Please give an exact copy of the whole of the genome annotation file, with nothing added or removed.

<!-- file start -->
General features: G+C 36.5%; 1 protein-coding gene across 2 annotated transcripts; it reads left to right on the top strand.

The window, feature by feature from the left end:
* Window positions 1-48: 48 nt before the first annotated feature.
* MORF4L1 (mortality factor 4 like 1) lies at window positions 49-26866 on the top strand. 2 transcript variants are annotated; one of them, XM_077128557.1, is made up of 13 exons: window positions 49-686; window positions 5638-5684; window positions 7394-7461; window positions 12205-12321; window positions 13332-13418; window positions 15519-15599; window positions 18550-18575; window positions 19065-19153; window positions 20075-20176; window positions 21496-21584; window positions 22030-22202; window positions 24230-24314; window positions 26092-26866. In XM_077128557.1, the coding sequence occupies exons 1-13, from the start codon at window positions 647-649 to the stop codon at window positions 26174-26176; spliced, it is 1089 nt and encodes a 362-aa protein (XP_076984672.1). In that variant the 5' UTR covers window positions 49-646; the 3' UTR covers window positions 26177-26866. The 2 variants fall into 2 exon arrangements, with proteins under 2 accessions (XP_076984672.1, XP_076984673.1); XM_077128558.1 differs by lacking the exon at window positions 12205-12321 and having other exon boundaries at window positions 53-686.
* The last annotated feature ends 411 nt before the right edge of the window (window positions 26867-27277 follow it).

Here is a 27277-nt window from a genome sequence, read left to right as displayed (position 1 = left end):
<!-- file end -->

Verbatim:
General features: G+C 36.5%; 1 protein-coding gene across 2 annotated transcripts; it reads left to right on the top strand.

The window, feature by feature from the left end:
* Window positions 1-48: 48 nt before the first annotated feature.
* MORF4L1 (mortality factor 4 like 1) lies at window positions 49-26866 on the top strand. 2 transcript variants are annotated; one of them, XM_077128557.1, is made up of 13 exons: window positions 49-686; window positions 5638-5684; window positions 7394-7461; window positions 12205-12321; window positions 13332-13418; window positions 15519-15599; window positions 18550-18575; window positions 19065-19153; window positions 20075-20176; window positions 21496-21584; window positions 22030-22202; window positions 24230-24314; window positions 26092-26866. In XM_077128557.1, the coding sequence occupies exons 1-13, from the start codon at window positions 647-649 to the stop codon at window positions 26174-26176; spliced, it is 1089 nt and encodes a 362-aa protein (XP_076984672.1). In that variant the 5' UTR covers window positions 49-646; the 3' UTR covers window positions 26177-26866. The 2 variants fall into 2 exon arrangements, with proteins under 2 accessions (XP_076984672.1, XP_076984673.1); XM_077128558.1 differs by lacking the exon at window positions 12205-12321 and having other exon boundaries at window positions 53-686.
* The last annotated feature ends 411 nt before the right edge of the window (window positions 26867-27277 follow it).

Here is a 27277-nt window from a genome sequence, read left to right as displayed (position 1 = left end):